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Yesterday my car caught fire. I was making my daily journey to Lowe’s, this time to purchase a live animal trap for Socrates, when I noticed an odor from my childhood. The smell of burning nylon has been haunting B.T. (my truck) for the past four months. When I was a kid, my Mom used mountains of yellow nylon string during preparations for photo expeditions. She would cut a segment of string and melt the ends with a match to prevent it from unraveling. I can’t recall why she needed the string, but when I turned seven, I was quite proud when string melting became my special chore. I liked it so much that I often continued to cut and melt mounds of string long after filling Mom’s quota. In fact, that string is probably still somewhere it my folk’s garage–they keep everything!

Anyway, I got a nose-full of string-smell, and thought “Huh. That smell again. Maybe Socrates will become a permanent visitor. Rats aren’t so bad after all.” As I turned off the ignition, I glimpsed a wisp of gray smoke exiting the dash. I thought, “Huh. I might have to drive the car to my folks (they live near Lowe’s) instead of going home (five miles away).” I promptly replaced all thoughts of my truck with thoughts of our house guest Socrates and the bountiful home improvement goodness of Lowe’s.

I found a live capture trap and wandered through the garden area.  While selecting the perfect piece of lumber for E’s special project, I jammed a tiny forest of splinters into my elbow. My cursing attracted the sympathy of an old man in a vivid red  cowboy shirt. He helped me transfer wood to my ugly blue cart and followed me to the register. We were in line together for a few minutes before his middle-aged daughter arrived and rudely haul him away.  It wasn’t clear to me if he had dementia or if she did.

I felt sorry for him as I walked to the car. I started BT, waited for a few moments and determined I could drive him home safely.  As I exited the parking aisle, the smoke returned, this time in thick oily clouds. Panicked, I simultaneously rolled down the windows, honked, opened the door and pulled into the nearest parking spot. I turned off BT and dramatically leaped out of the car. I had visions of the whole machine exploding into a spectacular fireball, leaving me to explain myself later on channel nine news.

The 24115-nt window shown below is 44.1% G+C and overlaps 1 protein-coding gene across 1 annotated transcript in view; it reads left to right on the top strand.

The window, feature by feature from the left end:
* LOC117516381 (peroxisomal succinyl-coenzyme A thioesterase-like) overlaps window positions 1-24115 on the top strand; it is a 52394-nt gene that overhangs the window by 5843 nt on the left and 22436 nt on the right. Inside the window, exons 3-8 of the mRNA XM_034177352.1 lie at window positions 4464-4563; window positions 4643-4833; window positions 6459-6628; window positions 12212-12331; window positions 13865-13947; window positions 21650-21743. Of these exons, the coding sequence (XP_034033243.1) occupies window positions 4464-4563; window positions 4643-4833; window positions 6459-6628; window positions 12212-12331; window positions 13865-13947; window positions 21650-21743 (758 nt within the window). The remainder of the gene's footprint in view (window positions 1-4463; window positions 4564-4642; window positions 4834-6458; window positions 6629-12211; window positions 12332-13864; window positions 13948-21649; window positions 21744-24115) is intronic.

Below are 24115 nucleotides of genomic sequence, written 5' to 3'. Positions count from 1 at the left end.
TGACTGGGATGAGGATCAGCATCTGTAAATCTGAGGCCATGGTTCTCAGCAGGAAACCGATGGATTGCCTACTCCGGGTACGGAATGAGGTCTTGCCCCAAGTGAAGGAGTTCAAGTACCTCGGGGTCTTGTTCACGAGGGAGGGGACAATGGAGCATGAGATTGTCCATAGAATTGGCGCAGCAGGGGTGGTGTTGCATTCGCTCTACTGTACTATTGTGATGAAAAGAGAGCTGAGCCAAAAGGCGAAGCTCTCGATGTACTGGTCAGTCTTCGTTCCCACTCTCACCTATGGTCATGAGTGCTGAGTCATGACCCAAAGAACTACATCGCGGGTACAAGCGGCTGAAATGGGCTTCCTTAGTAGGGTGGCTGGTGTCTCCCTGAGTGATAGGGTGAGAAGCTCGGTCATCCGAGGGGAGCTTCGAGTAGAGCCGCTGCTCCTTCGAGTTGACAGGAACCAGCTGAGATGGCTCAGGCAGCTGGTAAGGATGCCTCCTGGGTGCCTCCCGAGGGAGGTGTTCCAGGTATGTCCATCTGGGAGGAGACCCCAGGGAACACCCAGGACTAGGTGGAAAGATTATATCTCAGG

Fortunately, the smoke diminished, and I called home for rescue. Twenty minutes later E arrived, concerned less about BT and more about missing the presentation speech for the U.S. Open Men’s Final. I found out that I bought the wrong size of lumber and nearly made him late for his much anticipated Post-US Open Tennis Match with his Favorite Tennis Partner. 

Today,BT was towed to the shop. Now I realize that a host of strange phenomena–ghost wipers, psychotic turn signals, odd air conditioning moments and mysterious the radio station invasions may have been related to an electronic problem. I feel like the neighbor living next to a recently discovered sex-fiend/serial-murderer/cannibal, who tells Fox News, “He was such a pleasant, quiet fellow.” I wonder what other obvious cues life is giving me, that I blithely ignore.

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